Hand 8
From actual play (June 10, 2009). Matchpoints. You would probably come to this declarer play anyway, but it is an interesting exercise in counting.
Your Hand:
Kx
xx
KQxxx
AK7x
The auction is:
RHO you LHO pd
1C 1D 1H 2D
X(1) 3D P P
P
(1) support double, showing exactly 3 hearts.
The lead is the J and dummy comes down with
xxxx
Q9xx
J109
Qx
RHO plays the king of hearts. It looks like RHO has the ace, and if you bother to ask, you will find out that your opponents lead the 10 from AJ10(x).
RHO leads back a trump. LHO wins the ace and plays another round of trump, leaving you with this situation:
xxxx
9xx
10
Qx
Kx
x
KQx
AK7x
Now what? Should you play two rounds of clubs and ruff the third? That ruff is safe, but then you have to get back to your hand to draw the last trump before your last club winner is ruffed. If clubs are 43, you can play three rounds and then safely ruff the fourth. But if clubs are 52, then your club winner might be ruffed.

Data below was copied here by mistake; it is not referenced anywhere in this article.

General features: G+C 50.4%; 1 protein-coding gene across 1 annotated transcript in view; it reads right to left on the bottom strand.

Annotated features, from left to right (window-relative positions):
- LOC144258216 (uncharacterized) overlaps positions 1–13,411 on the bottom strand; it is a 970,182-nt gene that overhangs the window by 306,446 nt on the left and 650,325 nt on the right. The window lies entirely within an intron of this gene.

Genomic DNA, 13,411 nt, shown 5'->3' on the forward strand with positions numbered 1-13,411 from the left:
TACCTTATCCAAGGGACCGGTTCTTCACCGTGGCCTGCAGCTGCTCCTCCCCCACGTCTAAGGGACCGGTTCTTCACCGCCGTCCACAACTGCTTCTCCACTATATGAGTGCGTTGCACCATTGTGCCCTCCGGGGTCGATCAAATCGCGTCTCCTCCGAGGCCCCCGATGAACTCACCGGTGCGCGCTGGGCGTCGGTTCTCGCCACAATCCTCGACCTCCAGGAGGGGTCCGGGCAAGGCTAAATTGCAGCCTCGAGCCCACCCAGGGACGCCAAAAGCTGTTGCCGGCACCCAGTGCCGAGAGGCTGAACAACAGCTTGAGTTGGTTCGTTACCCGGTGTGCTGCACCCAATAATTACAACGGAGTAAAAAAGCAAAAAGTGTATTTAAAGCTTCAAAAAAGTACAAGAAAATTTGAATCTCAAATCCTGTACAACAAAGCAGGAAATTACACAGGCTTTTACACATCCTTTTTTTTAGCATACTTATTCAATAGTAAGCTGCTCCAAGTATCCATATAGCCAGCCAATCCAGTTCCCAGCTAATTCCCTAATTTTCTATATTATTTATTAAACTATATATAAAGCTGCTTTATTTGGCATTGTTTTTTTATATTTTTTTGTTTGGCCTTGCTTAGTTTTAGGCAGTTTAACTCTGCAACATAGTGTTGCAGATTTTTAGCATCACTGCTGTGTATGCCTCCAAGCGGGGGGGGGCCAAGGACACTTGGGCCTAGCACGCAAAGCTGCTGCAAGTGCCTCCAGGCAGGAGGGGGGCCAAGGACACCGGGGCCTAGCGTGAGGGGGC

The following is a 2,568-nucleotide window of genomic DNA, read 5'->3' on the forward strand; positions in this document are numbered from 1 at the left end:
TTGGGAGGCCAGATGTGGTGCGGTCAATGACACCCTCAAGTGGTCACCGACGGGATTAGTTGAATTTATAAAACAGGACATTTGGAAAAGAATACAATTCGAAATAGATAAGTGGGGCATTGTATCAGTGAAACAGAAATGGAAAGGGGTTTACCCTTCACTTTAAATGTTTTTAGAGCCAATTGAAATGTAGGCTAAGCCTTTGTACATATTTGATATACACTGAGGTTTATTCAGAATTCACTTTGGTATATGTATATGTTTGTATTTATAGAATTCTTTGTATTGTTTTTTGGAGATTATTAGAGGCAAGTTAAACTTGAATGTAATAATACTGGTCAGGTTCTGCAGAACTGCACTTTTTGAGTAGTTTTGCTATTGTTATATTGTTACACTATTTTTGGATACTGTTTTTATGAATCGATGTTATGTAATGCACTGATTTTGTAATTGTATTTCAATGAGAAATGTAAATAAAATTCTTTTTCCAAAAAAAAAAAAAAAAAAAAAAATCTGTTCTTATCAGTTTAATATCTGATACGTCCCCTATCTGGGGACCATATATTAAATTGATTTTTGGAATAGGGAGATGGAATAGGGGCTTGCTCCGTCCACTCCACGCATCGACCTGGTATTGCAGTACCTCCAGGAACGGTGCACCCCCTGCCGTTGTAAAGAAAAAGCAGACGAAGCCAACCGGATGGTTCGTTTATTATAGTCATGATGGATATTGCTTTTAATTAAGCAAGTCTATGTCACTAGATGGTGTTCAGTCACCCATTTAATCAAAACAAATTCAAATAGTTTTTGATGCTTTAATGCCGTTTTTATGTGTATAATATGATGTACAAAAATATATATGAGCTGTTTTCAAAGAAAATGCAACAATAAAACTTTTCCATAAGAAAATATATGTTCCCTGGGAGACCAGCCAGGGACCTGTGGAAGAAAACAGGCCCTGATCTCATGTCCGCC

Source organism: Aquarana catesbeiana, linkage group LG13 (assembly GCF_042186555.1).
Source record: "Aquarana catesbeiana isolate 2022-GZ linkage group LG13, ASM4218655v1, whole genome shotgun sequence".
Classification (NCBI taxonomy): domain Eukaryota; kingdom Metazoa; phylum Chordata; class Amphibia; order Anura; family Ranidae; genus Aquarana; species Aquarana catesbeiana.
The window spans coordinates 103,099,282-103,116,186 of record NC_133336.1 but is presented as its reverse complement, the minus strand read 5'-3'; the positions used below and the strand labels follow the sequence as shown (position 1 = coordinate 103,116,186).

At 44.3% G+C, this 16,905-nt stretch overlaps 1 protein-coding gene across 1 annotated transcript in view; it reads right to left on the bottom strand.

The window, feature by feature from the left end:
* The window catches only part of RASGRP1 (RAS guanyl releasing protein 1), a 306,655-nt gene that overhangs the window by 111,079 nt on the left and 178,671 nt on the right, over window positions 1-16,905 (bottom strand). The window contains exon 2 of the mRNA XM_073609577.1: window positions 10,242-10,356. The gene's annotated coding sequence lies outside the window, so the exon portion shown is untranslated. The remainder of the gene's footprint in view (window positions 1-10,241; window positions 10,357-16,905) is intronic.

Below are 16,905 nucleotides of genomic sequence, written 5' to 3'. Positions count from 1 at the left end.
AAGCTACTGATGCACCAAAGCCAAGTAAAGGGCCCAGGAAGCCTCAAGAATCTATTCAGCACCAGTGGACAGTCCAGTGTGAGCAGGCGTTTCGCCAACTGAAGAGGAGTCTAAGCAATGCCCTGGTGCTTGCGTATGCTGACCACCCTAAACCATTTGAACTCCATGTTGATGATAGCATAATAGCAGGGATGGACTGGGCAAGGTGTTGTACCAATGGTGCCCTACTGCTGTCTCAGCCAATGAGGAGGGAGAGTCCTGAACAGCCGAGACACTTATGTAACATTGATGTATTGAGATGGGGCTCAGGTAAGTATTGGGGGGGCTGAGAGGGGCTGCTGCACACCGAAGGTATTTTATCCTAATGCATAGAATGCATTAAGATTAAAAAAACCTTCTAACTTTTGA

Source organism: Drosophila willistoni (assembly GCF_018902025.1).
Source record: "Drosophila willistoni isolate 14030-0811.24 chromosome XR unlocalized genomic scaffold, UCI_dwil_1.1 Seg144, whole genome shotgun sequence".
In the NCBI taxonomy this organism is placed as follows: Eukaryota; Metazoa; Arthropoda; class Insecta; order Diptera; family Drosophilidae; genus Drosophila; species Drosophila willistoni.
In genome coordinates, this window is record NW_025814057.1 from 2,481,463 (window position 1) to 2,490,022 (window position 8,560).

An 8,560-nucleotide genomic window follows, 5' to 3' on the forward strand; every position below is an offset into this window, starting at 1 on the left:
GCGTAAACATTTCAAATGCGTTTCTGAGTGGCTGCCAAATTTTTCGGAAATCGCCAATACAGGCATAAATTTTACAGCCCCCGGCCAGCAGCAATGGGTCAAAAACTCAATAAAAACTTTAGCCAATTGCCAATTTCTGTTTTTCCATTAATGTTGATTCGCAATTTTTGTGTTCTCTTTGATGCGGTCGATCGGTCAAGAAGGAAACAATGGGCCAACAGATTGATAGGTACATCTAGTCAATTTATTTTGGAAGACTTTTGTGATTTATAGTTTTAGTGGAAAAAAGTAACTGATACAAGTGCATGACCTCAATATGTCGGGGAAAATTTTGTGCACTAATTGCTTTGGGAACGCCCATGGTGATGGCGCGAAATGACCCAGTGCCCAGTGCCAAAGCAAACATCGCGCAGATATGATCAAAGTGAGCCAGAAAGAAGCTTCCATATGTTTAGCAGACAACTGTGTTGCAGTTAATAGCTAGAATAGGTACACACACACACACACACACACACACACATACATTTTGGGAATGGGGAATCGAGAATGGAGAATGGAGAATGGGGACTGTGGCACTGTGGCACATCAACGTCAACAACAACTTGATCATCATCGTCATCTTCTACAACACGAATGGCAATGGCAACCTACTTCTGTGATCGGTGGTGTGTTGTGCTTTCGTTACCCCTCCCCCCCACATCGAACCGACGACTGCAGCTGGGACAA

Can you count the hand well enough to resolve the club situation? And while you are counting, can you be sure the ace of spades is onside? If it isn't, maybe you can get the opponents to lead spades. When you are done, click here
The hearts are easy to count  RHO said he has three, so LHO has four. Oddly enough, you could have placed the spades at trick 1. Neither defender can have 5, or else they would have bid spades. If LHO was 44 in the majors, he would have made a negative double. So RHO has four spades. Depending on who has the last diamond, RHO is either 4333 or 4324. In either case, you can safely play three rounds of clubs and ruff the fourth round.
That pesky ace of spades? RHO has 7 HCP in hearts, none in diamonds, and at most 1 in clubs. Given his flat hand, he probably has the ace of spades to give him 12 HCP for his opening bid in first seat.